“Memphis” is Mesmerizing at Midtown Arts Center!

Memphis at Midtown Arts CenterMusical “Memphis” pleases audience in Fort Collins!

By Tom Jones
Reviewed March 20, 2015

Memphis, Tennessee, was a racially divided city in the 1950s. Blacks had their own schools, as did whites. Each had its own music, with crossovers quite rare. Along came Dewey Phillips, one of he first white disc jockeys to play black music, and life began to change! The terrific musical “Memphis,” now on stage at the Midtown Arts Center in Fort Collins is loosely based on the efforts of Dewey Phillips, known as “Huey Calhoun” in the show.

Photo credit  Anne Terze-Schwarz
Photo credit Anne Terze-Schwarz

Huey is a young, virtually illiterate, man in Memphis who has felt an inexplicable draw to black music ever since he was a child. While his formal education is limited, he dreams of becoming a disc jockey, having his own show. He dares to show up at an underground black Rock and Roll bar, where he becomes attracted to Felicia, a talented performer who is under the careful eye of her brother, Delray! Kurt Terrio, owner of Midtown Arts Center, and the show’s producer has lined up an amazing group of performers and technicians to bring “Memphis” to light.

Evan Buckley Harris is a wonder as Huey. This is Harris’ first appearance on stage in Northern Colorado. He is not to be missed. He is completely at ease as Huey, with an instant attraction to Felicia, who would like to return his interest, but is cautious do so, because of her watchdog brother. Danielle J. Summons is excellent as Felicia, as is Michael (MJ) Jones as the brother, Delray.

Photo credit  Anne Terze-Schwarz
Photo credit Anne Terze-Schwarz

Huey is not easily assimilated in the underground bar, but becomes less of a threat when the black patrons realize he is truly interested in their music. Harris, Simmons, and Jones are very effective in their roles, each attracting audience sympathy to the difficulties they face in a segregated society. They have powerful voices and can dance up a storm! Another standout is Michael Wordly, a black man so traumatized by the lynching of his father that he has not spoken since the horrific event. When he finally does speak, the moment is breathtaking and Wordly has a singing voice that MUST be heard!

Huey doesn’t have much formal education. But he understands people, what they like, and how to find his way with them – black or white! When he is given his first opportunity as a disc jockey, the station manager gives him a commercial to read. Huey cannot read, and elicits the help of the station’s black janitor.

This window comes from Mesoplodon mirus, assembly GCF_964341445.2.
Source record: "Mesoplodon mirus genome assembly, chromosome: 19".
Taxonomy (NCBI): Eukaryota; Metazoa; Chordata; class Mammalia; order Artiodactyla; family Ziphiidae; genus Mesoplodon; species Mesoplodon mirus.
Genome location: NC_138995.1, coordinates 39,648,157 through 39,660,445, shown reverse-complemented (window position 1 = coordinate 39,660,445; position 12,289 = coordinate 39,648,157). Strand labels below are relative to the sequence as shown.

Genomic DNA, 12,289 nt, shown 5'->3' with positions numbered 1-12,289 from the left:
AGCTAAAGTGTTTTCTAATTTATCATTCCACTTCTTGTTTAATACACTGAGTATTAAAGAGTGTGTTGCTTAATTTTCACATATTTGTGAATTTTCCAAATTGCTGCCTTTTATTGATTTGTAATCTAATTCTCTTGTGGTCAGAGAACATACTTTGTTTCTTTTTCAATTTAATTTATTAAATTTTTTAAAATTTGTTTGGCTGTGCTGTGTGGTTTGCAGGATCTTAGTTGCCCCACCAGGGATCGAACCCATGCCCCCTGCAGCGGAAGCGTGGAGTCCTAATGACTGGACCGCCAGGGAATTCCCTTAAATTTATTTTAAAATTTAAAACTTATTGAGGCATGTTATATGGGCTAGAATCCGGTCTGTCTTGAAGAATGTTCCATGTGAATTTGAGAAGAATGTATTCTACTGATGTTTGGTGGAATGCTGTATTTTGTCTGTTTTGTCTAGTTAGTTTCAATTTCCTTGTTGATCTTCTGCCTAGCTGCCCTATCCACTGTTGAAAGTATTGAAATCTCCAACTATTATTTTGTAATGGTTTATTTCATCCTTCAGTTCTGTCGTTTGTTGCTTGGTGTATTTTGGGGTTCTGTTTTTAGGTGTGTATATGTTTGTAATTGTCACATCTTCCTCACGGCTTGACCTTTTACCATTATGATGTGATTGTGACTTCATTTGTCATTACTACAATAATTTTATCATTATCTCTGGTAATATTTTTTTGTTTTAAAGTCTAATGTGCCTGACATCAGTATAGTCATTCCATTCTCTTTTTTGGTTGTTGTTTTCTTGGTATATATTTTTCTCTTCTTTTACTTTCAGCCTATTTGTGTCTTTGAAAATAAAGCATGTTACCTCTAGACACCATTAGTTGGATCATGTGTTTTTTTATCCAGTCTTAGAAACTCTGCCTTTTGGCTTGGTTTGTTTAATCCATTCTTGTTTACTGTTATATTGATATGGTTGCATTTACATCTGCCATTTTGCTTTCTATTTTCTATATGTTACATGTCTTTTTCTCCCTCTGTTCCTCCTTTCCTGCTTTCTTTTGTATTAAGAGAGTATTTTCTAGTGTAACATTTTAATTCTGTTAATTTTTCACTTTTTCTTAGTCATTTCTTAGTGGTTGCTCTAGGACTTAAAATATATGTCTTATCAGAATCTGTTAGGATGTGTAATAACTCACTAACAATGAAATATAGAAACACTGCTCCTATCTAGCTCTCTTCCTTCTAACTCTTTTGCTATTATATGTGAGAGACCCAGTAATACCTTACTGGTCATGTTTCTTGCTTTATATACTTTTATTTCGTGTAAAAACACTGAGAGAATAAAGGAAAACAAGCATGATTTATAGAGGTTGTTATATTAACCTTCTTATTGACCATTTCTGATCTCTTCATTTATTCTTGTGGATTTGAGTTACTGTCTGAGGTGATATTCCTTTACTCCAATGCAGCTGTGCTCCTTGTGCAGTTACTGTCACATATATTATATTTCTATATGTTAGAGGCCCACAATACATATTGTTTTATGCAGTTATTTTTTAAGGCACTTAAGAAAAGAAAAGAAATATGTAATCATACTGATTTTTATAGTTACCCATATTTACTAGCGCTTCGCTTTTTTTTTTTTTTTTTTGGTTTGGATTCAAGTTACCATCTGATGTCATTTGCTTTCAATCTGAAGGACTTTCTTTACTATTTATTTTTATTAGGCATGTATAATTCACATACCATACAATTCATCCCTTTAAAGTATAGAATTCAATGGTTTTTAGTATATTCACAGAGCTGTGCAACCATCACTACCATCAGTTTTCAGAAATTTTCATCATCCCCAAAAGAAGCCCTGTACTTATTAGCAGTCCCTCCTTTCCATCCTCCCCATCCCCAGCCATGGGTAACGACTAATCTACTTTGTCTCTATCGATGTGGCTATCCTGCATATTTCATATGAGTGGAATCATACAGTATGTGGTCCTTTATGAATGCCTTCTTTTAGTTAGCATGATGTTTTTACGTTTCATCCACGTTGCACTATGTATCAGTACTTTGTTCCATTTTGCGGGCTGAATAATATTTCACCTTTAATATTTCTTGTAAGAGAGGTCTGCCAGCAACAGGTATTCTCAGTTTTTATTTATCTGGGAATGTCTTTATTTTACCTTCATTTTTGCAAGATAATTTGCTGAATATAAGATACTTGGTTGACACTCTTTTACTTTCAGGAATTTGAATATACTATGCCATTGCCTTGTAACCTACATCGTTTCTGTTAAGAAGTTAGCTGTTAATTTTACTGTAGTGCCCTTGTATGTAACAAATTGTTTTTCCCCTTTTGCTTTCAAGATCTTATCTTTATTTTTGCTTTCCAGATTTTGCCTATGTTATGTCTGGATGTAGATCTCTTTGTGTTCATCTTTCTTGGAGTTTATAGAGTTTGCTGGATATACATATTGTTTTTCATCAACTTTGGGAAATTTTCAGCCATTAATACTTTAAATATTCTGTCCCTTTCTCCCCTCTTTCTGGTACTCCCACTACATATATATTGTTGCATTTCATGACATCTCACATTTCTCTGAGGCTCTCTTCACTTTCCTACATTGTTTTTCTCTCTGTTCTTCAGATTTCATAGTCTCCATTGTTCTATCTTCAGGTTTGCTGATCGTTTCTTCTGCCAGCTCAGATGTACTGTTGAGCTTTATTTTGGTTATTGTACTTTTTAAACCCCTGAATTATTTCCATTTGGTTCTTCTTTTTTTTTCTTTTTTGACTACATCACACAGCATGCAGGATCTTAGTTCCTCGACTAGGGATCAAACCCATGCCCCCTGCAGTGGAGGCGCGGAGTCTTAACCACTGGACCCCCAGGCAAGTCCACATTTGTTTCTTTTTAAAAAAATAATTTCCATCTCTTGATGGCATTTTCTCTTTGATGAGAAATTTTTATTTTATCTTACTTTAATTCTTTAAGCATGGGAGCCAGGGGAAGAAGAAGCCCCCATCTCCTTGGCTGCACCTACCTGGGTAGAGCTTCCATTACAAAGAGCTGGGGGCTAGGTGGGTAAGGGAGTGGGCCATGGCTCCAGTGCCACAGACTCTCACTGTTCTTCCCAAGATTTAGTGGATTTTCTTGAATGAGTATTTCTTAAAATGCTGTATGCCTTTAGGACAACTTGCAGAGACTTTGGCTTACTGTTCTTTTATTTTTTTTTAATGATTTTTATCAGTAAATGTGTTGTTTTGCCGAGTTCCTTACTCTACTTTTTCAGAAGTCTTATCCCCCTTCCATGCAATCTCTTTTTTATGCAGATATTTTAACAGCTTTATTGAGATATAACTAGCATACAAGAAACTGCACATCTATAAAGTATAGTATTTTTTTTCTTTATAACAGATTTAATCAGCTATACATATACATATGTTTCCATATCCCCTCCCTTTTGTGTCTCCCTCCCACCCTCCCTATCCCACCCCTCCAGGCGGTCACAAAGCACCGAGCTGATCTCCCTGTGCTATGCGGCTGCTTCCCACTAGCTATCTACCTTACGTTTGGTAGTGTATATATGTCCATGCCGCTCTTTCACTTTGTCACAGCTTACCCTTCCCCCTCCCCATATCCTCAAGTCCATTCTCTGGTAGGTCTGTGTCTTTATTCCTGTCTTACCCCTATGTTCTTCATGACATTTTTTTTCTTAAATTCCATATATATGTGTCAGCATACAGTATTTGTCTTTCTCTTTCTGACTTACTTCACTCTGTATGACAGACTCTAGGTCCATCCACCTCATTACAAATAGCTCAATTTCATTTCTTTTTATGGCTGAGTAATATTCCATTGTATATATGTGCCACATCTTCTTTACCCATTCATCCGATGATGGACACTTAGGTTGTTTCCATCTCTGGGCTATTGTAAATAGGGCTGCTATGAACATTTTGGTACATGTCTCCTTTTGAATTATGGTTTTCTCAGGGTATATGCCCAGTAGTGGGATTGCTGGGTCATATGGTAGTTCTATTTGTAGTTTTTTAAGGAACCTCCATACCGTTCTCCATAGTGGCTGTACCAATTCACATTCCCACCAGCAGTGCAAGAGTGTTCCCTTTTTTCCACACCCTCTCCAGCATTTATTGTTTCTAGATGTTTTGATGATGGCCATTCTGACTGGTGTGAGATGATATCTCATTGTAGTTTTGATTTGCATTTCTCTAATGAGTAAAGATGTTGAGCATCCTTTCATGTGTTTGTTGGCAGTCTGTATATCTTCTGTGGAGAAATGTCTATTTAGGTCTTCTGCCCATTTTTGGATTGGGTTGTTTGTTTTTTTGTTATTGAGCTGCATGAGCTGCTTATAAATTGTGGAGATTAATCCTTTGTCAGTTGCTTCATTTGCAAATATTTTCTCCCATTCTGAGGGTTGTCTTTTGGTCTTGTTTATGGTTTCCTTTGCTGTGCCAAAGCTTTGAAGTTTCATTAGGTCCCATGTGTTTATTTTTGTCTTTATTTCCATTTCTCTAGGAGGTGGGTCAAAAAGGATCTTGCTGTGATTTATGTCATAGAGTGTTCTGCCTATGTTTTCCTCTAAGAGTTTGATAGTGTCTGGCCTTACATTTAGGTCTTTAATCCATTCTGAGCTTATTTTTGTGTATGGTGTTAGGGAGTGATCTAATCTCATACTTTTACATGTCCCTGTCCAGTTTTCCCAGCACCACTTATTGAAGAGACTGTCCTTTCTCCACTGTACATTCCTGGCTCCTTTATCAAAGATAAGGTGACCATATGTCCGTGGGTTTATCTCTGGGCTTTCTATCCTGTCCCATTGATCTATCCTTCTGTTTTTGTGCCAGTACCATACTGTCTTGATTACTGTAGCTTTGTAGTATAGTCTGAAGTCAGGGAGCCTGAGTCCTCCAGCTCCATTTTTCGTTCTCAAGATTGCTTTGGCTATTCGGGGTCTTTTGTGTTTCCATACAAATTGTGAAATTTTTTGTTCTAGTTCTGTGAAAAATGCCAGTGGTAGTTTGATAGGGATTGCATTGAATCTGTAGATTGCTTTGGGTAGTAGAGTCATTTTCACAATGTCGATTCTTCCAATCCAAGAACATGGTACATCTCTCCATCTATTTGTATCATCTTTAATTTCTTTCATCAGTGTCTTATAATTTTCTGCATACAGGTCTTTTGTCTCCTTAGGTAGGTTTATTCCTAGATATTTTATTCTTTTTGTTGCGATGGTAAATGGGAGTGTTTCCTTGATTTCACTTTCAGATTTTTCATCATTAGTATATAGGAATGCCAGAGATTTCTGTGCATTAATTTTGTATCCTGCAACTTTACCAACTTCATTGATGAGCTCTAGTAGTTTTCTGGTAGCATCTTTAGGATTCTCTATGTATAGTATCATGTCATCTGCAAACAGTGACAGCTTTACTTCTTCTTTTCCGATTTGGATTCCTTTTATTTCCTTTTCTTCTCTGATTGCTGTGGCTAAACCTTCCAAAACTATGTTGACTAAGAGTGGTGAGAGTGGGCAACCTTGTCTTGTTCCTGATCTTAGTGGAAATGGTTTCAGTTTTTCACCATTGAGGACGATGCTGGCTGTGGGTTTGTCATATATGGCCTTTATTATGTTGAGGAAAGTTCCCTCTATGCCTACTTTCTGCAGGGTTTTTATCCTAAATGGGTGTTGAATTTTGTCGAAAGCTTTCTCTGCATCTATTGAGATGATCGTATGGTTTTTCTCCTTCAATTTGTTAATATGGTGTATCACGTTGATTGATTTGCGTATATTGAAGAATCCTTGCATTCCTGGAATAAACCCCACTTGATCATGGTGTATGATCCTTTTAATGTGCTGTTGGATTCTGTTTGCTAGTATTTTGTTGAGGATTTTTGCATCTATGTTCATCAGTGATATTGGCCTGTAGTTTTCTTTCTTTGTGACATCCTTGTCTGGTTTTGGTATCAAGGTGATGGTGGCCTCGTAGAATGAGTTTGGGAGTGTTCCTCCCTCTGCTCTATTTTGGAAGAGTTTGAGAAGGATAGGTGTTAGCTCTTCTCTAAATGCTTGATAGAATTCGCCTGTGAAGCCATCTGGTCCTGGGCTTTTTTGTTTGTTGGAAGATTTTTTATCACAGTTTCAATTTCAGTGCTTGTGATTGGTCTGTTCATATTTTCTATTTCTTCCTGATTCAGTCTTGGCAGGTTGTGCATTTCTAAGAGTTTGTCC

Huey’s mother, Gladys, begins the story as a hardline racist, but begins to empathize with her son and his black friends after attending a black church choir and realizing that “Change Don’t Come Easy.” Jalyn Courtenay Webb portrays the mother. She continues her non-stop journey of inhabiting every role she portrays, and is well known to local audiences. She is the only local lead in the cast, with others coming from Las Vegas, New York, etc..

Everyone in the cast is very talented, whether as a singer or a dancer! Among the other supporting leads are Marc-Anthony Lewis, an over-sized man with equally-oversized abilities, and Daniel Harkins, as Calhoun’s boss who finally realizes that Huey is a force to be reckoned with, and ultimately backs his plans. Harkins is originally from New York City, but is known to local Midtown audiences for his performances in several shows and he also currently solves mysteries in Midtown’s “The Dinner Detective.”

“Memphis” is directed by Jordan Nichols a native of Memphis. Nichols directed the hilarious “Spamalot” at Midtown Arts Center last year. This time around he is into more serious subject-matter. He is enormously successful – choreographing the dances as well as directing the entire show. The dancing is every bit as terrific as are the remarkable voices. Paul Falk and Jalyn Courtenay Webb provide vocal direction to the show, with Travis Bradley as assistant choreographer, and Julia Smith as assistant director. Scenic design is by Aaron Sheckler, with costumes by Anthony Mattivi, lighting by Chad Bonaker, sound by Kurt Terrio, and set construction by Justin Hermanek and Aaron Sheckler. The excellent orchestra is conducted by Casey Cropp, and includes efforts of Larry Bridges, Larry Currey, Sonia Daggett, Marty Rein, Jeremy Girard, Andy Kropp and Dave Lunn

“Memphis” as currently produced, was developed over several years, finally turning up on Broadway in 2009. The production won four Tony Awards, including Best Musical. It ran in New York for more than a thousand performances, and was filmed in 2011 for presentation to nationwide audiences in April and May of that year. The current London production has received rave reviews.

Music was written by David Bryan, lyrics by Bryan and Joe DiPietro, and book by DiPietro. The music is exciting, but the audience doesn’t leave the theater humming a tune. They were so enamored with the show, however, that they just didn’t want to leave the theater. Standing ovations are rare at dinner theaters, but when it became apparent that “Memphis” was reaching its finale, the audience made certain that all tables and dishes were out of the way to stand and cheer!

“Memphis”
Where: Midtown Arts Center, 3750 South Mason Street, Fort Collins
When:Through May 30, 2015
Information: Box Office at 970/225-2555, or online 24/7 @ www.midtownartscenter.com

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